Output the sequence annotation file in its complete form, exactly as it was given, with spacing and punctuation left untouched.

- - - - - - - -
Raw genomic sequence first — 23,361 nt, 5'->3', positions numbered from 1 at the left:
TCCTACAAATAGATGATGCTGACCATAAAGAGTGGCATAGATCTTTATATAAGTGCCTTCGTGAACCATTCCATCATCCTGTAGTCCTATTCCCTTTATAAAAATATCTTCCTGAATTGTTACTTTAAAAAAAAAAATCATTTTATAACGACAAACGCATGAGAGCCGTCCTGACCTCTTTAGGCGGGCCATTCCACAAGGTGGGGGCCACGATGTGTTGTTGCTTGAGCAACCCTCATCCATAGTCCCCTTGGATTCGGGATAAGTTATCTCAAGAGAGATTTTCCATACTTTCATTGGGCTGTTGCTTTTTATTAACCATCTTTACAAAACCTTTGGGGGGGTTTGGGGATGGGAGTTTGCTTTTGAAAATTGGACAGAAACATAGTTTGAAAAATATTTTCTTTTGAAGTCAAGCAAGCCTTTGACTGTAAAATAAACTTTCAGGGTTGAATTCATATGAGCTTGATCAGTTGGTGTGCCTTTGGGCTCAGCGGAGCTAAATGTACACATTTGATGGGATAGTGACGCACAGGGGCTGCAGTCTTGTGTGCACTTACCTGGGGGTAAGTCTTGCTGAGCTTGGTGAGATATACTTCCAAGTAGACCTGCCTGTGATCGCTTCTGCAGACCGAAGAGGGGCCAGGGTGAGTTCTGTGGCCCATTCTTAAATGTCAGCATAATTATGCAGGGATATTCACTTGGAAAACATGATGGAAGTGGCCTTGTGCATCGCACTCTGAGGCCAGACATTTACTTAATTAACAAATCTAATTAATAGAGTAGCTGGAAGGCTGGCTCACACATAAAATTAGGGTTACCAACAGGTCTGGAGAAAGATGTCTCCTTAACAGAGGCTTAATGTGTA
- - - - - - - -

Raw genomic sequence first — 23,361 nt, 5'->3', positions numbered from 1 at the left:
TCCTACAAATAGATGATGCTGACCATAAAGAGTGGCATAGATCTTTATATAAGTGCCTTCGTGAACCATTCCATCATCCTGTAGTCCTATTCCCTTTATAAAAATATCTTCCTGAATTGTTACTTTAAAAAAAAAAATCATTTTATAACGACAAACGCATGAGAGCCGTCCTGACCTCTTTAGGCGGGCCATTCCACAAGGTGGGGGCCACGATGTGTTGTTGCTTGAGCAACCCTCATCCATAGTCCCCTTGGATTCGGGATAAGTTATCTCAAGAGAGATTTTCCATACTTTCATTGGGCTGTTGCTTTTTATTAACCATCTTTACAAAACCTTTGGGGGGGTTTGGGGATGGGAGTTTGCTTTTGAAAATTGGACAGAAACATAGTTTGAAAAATATTTTCTTTTGAAGTCAAGCAAGCCTTTGACTGTAAAATAAACTTTCAGGGTTGAATTCATATGAGCTTGATCAGTTGGTGTGCCTTTGGGCTCAGCGGAGCTAAATGTACACATTTGATGGGATAGTGACGCACAGGGGCTGCAGTCTTGTGTGCACTTACCTGGGGGTAAGTCTTGCTGAGCTTGGTGAGATATACTTCCAAGTAGACCTGCCTGTGATCGCTTCTGCAGACCGAAGAGGGGCCAGGGTGAGTTCTGTGGCCCATTCTTAAATGTCAGCATAATTATGCAGGGATATTCACTTGGAAAACATGATGGAAGTGGCCTTGTGCATCGCACTCTGAGGCCAGACATTTACTTAATTAACAAATCTAATTAATAGAGTAGCTGGAAGGCTGGCTCACACATAAAATTAGGGTTACCAACAGGTCTGGAGAAAGATGTCTCCTTAACAGAGGCTTAATGTGTA